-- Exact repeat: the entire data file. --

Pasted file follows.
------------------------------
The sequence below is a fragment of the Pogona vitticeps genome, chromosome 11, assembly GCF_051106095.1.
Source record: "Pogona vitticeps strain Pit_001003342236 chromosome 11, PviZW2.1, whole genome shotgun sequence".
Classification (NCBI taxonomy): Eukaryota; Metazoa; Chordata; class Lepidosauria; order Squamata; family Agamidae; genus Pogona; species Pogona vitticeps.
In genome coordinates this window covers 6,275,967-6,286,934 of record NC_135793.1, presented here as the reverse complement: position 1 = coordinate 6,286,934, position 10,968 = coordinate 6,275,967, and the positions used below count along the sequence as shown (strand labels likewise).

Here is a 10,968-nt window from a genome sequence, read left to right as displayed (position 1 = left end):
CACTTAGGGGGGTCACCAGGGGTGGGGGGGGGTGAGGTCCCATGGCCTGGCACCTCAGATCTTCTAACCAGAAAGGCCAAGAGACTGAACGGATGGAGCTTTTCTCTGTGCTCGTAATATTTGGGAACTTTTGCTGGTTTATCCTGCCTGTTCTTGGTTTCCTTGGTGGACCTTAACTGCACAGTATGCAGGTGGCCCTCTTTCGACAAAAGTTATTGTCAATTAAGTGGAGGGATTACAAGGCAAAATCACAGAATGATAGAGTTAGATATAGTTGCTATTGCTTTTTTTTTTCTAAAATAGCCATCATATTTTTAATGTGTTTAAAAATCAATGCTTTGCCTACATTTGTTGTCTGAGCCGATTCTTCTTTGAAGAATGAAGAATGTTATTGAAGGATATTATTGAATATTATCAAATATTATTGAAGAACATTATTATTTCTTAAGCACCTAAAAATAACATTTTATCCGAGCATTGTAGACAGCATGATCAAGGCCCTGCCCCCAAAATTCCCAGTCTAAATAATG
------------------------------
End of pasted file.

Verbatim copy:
The sequence below is a fragment of the Pogona vitticeps genome, chromosome 11, assembly GCF_051106095.1.
Source record: "Pogona vitticeps strain Pit_001003342236 chromosome 11, PviZW2.1, whole genome shotgun sequence".
Classification (NCBI taxonomy): Eukaryota; Metazoa; Chordata; class Lepidosauria; order Squamata; family Agamidae; genus Pogona; species Pogona vitticeps.
In genome coordinates this window covers 6,275,967-6,286,934 of record NC_135793.1, presented here as the reverse complement: position 1 = coordinate 6,286,934, position 10,968 = coordinate 6,275,967, and the positions used below count along the sequence as shown (strand labels likewise).

Here is a 10,968-nt window from a genome sequence, read left to right as displayed (position 1 = left end):
CACTTAGGGGGGTCACCAGGGGTGGGGGGGGGTGAGGTCCCATGGCCTGGCACCTCAGATCTTCTAACCAGAAAGGCCAAGAGACTGAACGGATGGAGCTTTTCTCTGTGCTCGTAATATTTGGGAACTTTTGCTGGTTTATCCTGCCTGTTCTTGGTTTCCTTGGTGGACCTTAACTGCACAGTATGCAGGTGGCCCTCTTTCGACAAAAGTTATTGTCAATTAAGTGGAGGGATTACAAGGCAAAATCACAGAATGATAGAGTTAGATATAGTTGCTATTGCTTTTTTTTTTCTAAAATAGCCATCATATTTTTAATGTGTTTAAAAATCAATGCTTTGCCTACATTTGTTGTCTGAGCCGATTCTTCTTTGAAGAATGAAGAATGTTATTGAAGGATATTATTGAATATTATCAAATATTATTGAAGAACATTATTATTTCTTAAGCACCTAAAAATAACATTTTATCCGAGCATTGTAGACAGCATGATCAAGGCCCTGCCCCCAAAATTCCCAGTCTAAATAATG